The Research Institute for Tropical Medicine (RITM) had its humble beginnings soon after the culmination of over a decade of negotiations between the governments of the Philippines and Japan for the establishment of a tropical medicine research center. RITM was tasked to plan and implement research programs for infectious and tropical diseases.
The original building facilities of RITM, which included a laboratory wing and a 50-bed hospital for patients with infectious diseases requiring tertiary care, were inaugurated on April 23, 1981.
In 1984, RITM’s facilities were expanded to include a building for animal research and laboratory animal breeding.
Through another grant-in-aid from the Japanese Government, the RITM Center for Training in Tropical Infectious Diseases was established for in-country and third country training activities in 1989.
In November 2000, the Biologicals Production Service (BPS) of the Department of Health (DOH) was formally merged with the RITM. The BPS was established as a vaccine laboratory in the country, with the smallpox vaccine as its first product. The vaccine laboratory was later expanded to produce other vaccines as well as anti-sera.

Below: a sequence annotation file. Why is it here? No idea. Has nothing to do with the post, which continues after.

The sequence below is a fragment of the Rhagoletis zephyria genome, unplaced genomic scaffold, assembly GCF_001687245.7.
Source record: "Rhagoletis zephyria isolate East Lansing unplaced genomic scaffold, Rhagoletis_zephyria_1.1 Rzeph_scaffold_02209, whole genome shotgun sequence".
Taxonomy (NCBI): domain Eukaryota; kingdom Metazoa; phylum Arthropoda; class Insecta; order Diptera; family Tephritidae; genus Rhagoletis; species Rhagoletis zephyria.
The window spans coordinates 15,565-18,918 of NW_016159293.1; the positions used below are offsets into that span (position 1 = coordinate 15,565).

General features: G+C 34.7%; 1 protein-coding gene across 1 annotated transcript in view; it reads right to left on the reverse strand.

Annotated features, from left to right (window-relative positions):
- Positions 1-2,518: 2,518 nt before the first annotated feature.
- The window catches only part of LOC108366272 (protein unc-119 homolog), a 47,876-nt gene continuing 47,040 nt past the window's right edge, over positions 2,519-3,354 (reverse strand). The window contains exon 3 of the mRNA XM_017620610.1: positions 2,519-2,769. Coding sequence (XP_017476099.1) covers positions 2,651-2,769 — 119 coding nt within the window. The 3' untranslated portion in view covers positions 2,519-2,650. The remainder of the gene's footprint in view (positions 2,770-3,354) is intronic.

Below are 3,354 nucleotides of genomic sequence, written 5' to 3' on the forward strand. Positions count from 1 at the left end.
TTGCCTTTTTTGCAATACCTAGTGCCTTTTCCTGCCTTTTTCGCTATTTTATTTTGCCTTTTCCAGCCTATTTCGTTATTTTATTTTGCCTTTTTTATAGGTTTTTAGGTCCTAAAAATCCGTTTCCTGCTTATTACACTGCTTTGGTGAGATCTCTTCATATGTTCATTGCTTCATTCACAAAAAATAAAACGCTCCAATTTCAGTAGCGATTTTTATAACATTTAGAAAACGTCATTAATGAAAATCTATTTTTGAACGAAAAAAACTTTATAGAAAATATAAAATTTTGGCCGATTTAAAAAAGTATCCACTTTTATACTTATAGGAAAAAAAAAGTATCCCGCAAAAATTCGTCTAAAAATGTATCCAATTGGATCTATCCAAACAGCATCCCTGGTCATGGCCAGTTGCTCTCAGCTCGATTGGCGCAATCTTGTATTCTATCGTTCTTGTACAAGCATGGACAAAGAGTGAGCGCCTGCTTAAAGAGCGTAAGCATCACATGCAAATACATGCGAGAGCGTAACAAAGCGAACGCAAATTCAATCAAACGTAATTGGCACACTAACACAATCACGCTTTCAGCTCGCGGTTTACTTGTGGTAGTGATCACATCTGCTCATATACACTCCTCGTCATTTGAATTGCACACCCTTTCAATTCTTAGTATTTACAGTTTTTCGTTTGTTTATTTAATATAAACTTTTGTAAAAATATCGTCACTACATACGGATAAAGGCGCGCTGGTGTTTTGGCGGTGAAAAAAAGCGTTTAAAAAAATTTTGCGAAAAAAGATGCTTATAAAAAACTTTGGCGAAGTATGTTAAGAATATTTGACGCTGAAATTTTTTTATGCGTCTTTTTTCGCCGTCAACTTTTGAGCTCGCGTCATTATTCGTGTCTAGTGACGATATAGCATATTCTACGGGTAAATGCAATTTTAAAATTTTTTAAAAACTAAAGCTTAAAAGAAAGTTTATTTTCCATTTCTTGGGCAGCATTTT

The merger of RITM and BPS gave rise to a more comprehensive and logical approach in the control of infectious and/or tropical diseases through research and biologicals production.
In 2000, RITM was designated as the National Reference Laboratory (NRL) for dengue, influenza, enteroviruses, measles and other viral exanthems, polio, tuberculosis and other mycobacteria, bacterial enteric diseases, mycology, emerging diseases, malaria and other parasites.
It is also the confirmatory testing laboratory of blood donor units for the National Voluntary Blood Services Program; the coordinating center for antimicrobial resistance surveillance; a provider of the National External Quality Assurance for Bacteriology, Parasitology and Mycobacteriology; and a WHO-recognized National Influenza Center.
Thirty years after its establishment, RITM has emerged as a center for excellence in health research using the tools available in epidemiology, clinical medicine supported by microbiology, parasitology, public health, virology, immunology, molecular biology, pathology and behavioral/social science.
To be relevant to the national health policy and strategy, the research efforts of the Institute have been directed towards the development of new diagnostic techniques, and effective and efficient strategies for the control of infectious and/or tropical diseases. Its research efforts are being disseminated through local and international publications, presented in various scientific meetings and submitted to the health policy-making bodies.